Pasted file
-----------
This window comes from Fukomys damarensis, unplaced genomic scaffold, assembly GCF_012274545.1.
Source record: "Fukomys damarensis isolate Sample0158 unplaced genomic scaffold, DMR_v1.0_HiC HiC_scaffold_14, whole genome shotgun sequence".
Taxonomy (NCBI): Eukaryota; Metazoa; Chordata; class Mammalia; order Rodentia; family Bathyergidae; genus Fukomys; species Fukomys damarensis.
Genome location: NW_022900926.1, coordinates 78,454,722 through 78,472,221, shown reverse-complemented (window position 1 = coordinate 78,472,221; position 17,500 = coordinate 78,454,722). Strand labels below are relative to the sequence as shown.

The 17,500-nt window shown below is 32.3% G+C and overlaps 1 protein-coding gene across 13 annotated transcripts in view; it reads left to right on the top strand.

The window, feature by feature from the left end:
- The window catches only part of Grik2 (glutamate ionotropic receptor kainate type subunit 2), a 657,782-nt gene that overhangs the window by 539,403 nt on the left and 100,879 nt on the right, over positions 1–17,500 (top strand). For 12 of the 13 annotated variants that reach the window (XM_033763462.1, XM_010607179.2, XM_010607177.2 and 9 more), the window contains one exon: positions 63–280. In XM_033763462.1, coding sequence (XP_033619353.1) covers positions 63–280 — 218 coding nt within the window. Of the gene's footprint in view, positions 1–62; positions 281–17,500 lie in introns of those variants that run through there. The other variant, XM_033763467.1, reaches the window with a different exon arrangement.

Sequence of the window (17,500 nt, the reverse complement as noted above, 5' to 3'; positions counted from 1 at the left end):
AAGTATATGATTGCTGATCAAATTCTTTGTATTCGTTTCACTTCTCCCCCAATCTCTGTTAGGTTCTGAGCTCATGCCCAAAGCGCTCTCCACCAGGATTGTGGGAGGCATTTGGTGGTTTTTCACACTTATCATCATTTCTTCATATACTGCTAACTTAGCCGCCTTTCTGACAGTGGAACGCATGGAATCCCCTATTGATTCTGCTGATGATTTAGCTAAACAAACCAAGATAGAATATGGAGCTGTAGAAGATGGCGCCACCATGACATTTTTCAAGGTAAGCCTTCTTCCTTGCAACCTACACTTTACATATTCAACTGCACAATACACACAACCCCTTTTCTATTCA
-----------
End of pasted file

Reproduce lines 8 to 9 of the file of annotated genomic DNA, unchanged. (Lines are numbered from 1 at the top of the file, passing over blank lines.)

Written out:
Sequence of the window (17,500 nt, the reverse complement as noted above, 5' to 3'; positions counted from 1 at the left end):
AAGTATATGATTGCTGATCAAATTCTTTGTATTCGTTTCACTTCTCCCCCAATCTCTGTTAGGTTCTGAGCTCATGCCCAAAGCGCTCTCCACCAGGATTGTGGGAGGCATTTGGTGGTTTTTCACACTTATCATCATTTCTTCATATACTGCTAACTTAGCCGCCTTTCTGACAGTGGAACGCATGGAATCCCCTATTGATTCTGCTGATGATTTAGCTAAACAAACCAAGATAGAATATGGAGCTGTAGAAGATGGCGCCACCATGACATTTTTCAAGGTAAGCCTTCTTCCTTGCAACCTACACTTTACATATTCAACTGCACAATACACACAACCCCTTTTCTATTCA